Survival for Newborns with Congenital Birth Defects is determined by Geography

A study published in The Lancet examined the risk of mortality for nearly 4000 babies born with birth defects in 264 hospitals around the world. The study found babies born with birth defects involving the intestinal tract have a two in five chance of dying in a low-income country compared to one in five in a middle-income country and one in twenty in a high-income country.

The team of researchers included many distinguished Paediatric Surgeons from around the Globe under Dr Naomi Wright. The list included key figures from around the World as Prof Adesoji Ademuyiwa (Nigeria), Prof Kokila Lakhoo (Oxford, UK), Dr Emrah Aydin (Turkey), Prof Mahmoud Elfiky (Egypt) and Prof Milind Chitnis (South Africa).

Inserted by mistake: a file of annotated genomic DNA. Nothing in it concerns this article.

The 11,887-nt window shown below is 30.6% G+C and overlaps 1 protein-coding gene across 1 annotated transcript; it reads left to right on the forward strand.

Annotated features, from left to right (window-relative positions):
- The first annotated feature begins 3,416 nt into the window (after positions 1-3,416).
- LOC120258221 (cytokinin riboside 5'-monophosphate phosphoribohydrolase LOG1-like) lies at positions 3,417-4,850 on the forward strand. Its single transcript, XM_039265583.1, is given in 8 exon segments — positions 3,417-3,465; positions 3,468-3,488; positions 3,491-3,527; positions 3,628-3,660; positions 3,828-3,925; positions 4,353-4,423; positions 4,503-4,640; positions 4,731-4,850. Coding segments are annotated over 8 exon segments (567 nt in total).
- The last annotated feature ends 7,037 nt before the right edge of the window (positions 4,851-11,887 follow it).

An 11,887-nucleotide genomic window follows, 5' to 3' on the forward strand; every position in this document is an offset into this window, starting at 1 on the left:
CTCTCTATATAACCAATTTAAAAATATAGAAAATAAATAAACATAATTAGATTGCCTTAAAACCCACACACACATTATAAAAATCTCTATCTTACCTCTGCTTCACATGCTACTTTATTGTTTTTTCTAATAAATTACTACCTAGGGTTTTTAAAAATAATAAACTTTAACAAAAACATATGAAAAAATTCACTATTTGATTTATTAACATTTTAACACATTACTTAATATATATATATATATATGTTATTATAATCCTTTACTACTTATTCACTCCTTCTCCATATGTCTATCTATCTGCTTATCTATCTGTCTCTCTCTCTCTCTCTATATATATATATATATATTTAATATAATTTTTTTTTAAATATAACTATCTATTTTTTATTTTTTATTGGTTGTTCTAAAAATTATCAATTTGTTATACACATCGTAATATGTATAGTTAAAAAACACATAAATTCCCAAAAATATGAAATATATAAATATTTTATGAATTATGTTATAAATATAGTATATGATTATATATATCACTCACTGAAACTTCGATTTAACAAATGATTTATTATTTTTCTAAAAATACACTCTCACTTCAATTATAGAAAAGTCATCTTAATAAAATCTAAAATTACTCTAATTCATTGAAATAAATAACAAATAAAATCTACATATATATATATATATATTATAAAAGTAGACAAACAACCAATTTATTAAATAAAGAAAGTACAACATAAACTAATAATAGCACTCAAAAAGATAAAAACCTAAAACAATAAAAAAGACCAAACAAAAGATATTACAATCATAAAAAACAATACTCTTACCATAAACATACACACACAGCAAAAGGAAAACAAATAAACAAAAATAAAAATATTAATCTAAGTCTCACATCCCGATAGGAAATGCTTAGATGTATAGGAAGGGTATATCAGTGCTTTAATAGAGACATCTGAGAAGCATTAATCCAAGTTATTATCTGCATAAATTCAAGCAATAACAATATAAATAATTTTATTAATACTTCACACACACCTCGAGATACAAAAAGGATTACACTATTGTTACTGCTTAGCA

LANCET

The study also highlights the importance of perioperative care (the care received either side of the corrective operation or procedure) at the children’s surgical centre. Babies treated at hospitals without access to ventilation and intravenous nutrition when needed had a higher chance of dying. Furthermore, not having skilled anaesthetic support and not using a surgical safety checklist at the time of operation were associated with a higher chance of death.

The team of researchers found that improving survival from these conditions in low- and middle-income countries involves three key elements:

1) improving antenatal diagnosis and delivery at a hospital with children’s surgical care,
2) improving surgical care for babies born in district hospitals, with safe and quick transfer to the children’s surgical centre,
3) improved perioperative care for babies at the children’s surgical centre.

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